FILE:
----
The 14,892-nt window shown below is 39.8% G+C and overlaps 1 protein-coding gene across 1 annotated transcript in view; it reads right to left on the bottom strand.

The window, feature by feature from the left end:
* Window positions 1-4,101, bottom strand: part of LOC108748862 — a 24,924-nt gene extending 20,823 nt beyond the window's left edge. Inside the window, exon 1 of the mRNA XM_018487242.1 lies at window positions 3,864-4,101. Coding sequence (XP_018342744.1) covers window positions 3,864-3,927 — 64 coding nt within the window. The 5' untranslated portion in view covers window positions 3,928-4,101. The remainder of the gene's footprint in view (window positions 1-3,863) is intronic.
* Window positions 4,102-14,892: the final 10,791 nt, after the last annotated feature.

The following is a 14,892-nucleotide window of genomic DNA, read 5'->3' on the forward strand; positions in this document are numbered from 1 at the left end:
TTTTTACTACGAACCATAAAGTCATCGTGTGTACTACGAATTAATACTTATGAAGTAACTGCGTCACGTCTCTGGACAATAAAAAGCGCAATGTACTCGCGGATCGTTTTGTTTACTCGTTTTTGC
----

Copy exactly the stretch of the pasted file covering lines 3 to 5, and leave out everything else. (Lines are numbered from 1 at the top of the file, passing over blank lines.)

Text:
* Window positions 1-4,101, bottom strand: part of LOC108748862 — a 24,924-nt gene extending 20,823 nt beyond the window's left edge. Inside the window, exon 1 of the mRNA XM_018487242.1 lies at window positions 3,864-4,101. Coding sequence (XP_018342744.1) covers window positions 3,864-3,927 — 64 coding nt within the window. The 5' untranslated portion in view covers window positions 3,928-4,101. The remainder of the gene's footprint in view (window positions 1-3,863) is intronic.
* Window positions 4,102-14,892: the final 10,791 nt, after the last annotated feature.

The following is a 14,892-nucleotide window of genomic DNA, read 5'->3' on the forward strand; positions in this document are numbered from 1 at the left end: